But it is not only my position with respect to medical professionals that has changed.  If something unruly is taking place in the neighborhood, I am confident that I can call the local cops, give them my name, receive their assistance, and be regarded as a responsible citizen in the process.  This would not have been the case when I was homeless.  The menacing nature of all the “badges” has diminished since I’ve been back inside.  There appear to be fewer of them now, and the ones that there are no longer hover so high above me.  

Also significantly diminished is the sense of inexorable evil wrapped up in this entity we called the Mainstream.  No longer do I feel that there is this giant social ogre — the Mainstream — ready to expel me from all the blessings of indoor living if I don’t abide precisely by all its confusing restrictions and demands.   Because of this, I feel that the cry that was so often expressed by my homeless brothers and sisters has been heard in the affirmative.  “How can we get back inside without getting caught up again in the Mainstream?”  That was the perennial question.

Authenticity and Community 

The answer for me has been twofold.  I had to first agree with myself to be genuine and authentic in my approach toward others and toward life.  I had to be myself decidedly, and to believe in myself — otherwise I would construct from all my guise and façade the very Mainstream that I was trying to avoid.  Life would again become a game in which I had already proven myself a very poor player, and I would risk being cast outside once again.   

Secondly, I had to agree to give of myself to a community that I would serve and in which I would play a part.   Here in Moscow, I have found a supportive church group, I have volunteered at a recovery center where I have found an emotional support group, I have found artists and musicians committed to my work, and I participate in theology groups with professors from both of the nearby Universities.  This accountability – or connectivity – keeps me from the isolation that would occur if I were still setting myself as an entity separate from and almost opposed to the world — the natural iconoclasm that sets in when one becomes homeless.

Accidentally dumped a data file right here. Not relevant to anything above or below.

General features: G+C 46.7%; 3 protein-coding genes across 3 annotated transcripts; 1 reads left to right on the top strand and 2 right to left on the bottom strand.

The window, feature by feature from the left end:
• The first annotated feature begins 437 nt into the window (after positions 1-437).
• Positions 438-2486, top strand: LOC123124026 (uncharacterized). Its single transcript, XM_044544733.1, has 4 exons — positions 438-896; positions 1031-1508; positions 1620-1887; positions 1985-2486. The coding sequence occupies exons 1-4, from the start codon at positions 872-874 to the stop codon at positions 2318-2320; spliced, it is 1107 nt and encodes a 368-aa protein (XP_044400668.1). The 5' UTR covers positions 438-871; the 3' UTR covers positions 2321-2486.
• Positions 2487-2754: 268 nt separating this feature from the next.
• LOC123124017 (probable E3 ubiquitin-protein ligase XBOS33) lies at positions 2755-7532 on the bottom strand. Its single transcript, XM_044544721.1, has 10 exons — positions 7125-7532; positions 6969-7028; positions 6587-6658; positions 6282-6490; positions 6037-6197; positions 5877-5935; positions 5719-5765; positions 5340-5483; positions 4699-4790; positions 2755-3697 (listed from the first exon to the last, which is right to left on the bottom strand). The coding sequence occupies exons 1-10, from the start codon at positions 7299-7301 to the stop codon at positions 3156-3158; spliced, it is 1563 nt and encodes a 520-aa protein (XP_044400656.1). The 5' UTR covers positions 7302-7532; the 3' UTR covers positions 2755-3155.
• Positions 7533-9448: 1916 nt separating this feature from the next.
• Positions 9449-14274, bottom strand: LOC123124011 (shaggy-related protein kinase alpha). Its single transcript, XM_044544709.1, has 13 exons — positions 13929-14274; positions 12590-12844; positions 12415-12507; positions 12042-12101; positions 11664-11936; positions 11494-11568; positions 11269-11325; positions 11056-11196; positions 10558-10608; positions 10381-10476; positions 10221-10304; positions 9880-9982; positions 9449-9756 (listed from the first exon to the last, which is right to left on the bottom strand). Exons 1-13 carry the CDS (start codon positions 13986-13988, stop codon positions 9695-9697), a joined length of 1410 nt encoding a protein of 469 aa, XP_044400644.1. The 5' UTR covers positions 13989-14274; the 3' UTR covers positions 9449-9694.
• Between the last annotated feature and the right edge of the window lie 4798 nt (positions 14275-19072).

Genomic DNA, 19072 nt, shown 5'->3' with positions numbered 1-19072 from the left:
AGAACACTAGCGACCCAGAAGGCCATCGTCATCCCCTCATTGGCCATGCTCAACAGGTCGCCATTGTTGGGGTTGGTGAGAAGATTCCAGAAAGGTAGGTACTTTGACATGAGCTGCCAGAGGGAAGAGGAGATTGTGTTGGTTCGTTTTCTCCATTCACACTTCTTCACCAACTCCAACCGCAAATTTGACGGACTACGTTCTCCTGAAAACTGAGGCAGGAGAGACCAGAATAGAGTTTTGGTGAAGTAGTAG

Thus is found the construction of an authentic life within an authentic community.   This differs hugely from what I experienced for years before ever becoming homeless.  I remember on the Peninsula wondering if I had any friends among the many associates whom I classified as consisting of the “three C’s” — clients, colleagues, and co-workers.   Many of my associations were contractual, and more money was indeed made.  But few of my associations were truly meaningful.   In a sense, this experience of a threatening Mainstream that sought to devour my true identity was itself only a social construct, because it was composed of the consequences of my own hypocrisy.  All its many conventions and protocols were but a reflection of my own personal falsity.  

That ugly scepter need not return to rear its head, for it has been dissolved in the greater reality of authenticity and community.   And, as Kelsey Chapman pointed out in one of the podcasts, Eden in Babylon has evolved accordingly, in a way that parallels my own personal transformation.    According to Kelsey, earlier drafts evidenced a protagonist who himself stood separate from the culture with which he was concerned, and who felt a false sense of empowerment that he could fix the situation from a detached, single-handed position.  It’s possible I was a bit like that myself.  In any case, the new protagonist – the new Winston – is a person who, like his creator, now merges in an even way with his community.